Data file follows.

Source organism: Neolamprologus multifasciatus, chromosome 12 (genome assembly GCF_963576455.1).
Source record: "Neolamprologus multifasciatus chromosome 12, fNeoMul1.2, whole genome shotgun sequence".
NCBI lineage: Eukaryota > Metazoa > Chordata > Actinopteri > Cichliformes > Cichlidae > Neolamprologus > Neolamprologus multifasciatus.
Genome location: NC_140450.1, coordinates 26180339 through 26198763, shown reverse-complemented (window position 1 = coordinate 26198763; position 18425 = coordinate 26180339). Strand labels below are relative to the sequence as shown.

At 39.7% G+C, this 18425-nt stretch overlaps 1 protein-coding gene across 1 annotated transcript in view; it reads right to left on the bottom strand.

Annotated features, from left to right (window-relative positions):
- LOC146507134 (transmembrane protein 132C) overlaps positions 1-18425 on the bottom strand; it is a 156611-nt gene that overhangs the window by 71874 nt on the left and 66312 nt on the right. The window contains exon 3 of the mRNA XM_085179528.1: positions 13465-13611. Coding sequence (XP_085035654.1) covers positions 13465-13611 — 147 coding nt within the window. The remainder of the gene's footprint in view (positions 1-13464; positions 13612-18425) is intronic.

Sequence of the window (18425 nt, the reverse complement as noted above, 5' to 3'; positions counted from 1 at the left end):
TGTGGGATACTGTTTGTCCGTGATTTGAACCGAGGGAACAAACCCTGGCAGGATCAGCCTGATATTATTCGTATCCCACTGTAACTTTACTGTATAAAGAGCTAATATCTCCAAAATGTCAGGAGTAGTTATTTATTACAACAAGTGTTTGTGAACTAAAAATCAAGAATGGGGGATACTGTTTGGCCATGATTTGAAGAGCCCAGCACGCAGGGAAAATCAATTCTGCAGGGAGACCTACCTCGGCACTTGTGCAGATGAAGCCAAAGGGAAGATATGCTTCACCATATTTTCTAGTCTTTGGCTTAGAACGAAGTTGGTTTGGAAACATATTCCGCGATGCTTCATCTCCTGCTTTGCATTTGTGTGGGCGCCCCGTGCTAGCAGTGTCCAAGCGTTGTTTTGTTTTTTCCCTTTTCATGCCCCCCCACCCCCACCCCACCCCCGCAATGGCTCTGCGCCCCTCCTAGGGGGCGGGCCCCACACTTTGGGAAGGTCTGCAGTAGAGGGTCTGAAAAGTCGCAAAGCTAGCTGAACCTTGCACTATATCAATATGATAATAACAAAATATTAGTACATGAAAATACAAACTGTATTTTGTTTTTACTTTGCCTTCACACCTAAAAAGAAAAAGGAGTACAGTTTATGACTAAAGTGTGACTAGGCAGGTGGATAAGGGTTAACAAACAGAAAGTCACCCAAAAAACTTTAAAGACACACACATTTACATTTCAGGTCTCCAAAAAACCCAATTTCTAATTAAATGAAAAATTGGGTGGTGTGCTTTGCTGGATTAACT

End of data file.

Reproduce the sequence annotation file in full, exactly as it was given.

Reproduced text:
Source organism: Neolamprologus multifasciatus, chromosome 12 (genome assembly GCF_963576455.1).
Source record: "Neolamprologus multifasciatus chromosome 12, fNeoMul1.2, whole genome shotgun sequence".
NCBI lineage: Eukaryota > Metazoa > Chordata > Actinopteri > Cichliformes > Cichlidae > Neolamprologus > Neolamprologus multifasciatus.
Genome location: NC_140450.1, coordinates 26180339 through 26198763, shown reverse-complemented (window position 1 = coordinate 26198763; position 18425 = coordinate 26180339). Strand labels below are relative to the sequence as shown.

At 39.7% G+C, this 18425-nt stretch overlaps 1 protein-coding gene across 1 annotated transcript in view; it reads right to left on the bottom strand.

Annotated features, from left to right (window-relative positions):
- LOC146507134 (transmembrane protein 132C) overlaps positions 1-18425 on the bottom strand; it is a 156611-nt gene that overhangs the window by 71874 nt on the left and 66312 nt on the right. The window contains exon 3 of the mRNA XM_085179528.1: positions 13465-13611. Coding sequence (XP_085035654.1) covers positions 13465-13611 — 147 coding nt within the window. The remainder of the gene's footprint in view (positions 1-13464; positions 13612-18425) is intronic.

Sequence of the window (18425 nt, the reverse complement as noted above, 5' to 3'; positions counted from 1 at the left end):
TGTGGGATACTGTTTGTCCGTGATTTGAACCGAGGGAACAAACCCTGGCAGGATCAGCCTGATATTATTCGTATCCCACTGTAACTTTACTGTATAAAGAGCTAATATCTCCAAAATGTCAGGAGTAGTTATTTATTACAACAAGTGTTTGTGAACTAAAAATCAAGAATGGGGGATACTGTTTGGCCATGATTTGAAGAGCCCAGCACGCAGGGAAAATCAATTCTGCAGGGAGACCTACCTCGGCACTTGTGCAGATGAAGCCAAAGGGAAGATATGCTTCACCATATTTTCTAGTCTTTGGCTTAGAACGAAGTTGGTTTGGAAACATATTCCGCGATGCTTCATCTCCTGCTTTGCATTTGTGTGGGCGCCCCGTGCTAGCAGTGTCCAAGCGTTGTTTTGTTTTTTCCCTTTTCATGCCCCCCCACCCCCACCCCACCCCCGCAATGGCTCTGCGCCCCTCCTAGGGGGCGGGCCCCACACTTTGGGAAGGTCTGCAGTAGAGGGTCTGAAAAGTCGCAAAGCTAGCTGAACCTTGCACTATATCAATATGATAATAACAAAATATTAGTACATGAAAATACAAACTGTATTTTGTTTTTACTTTGCCTTCACACCTAAAAAGAAAAAGGAGTACAGTTTATGACTAAAGTGTGACTAGGCAGGTGGATAAGGGTTAACAAACAGAAAGTCACCCAAAAAACTTTAAAGACACACACATTTACATTTCAGGTCTCCAAAAAACCCAATTTCTAATTAAATGAAAAATTGGGTGGTGTGCTTTGCTGGATTAACT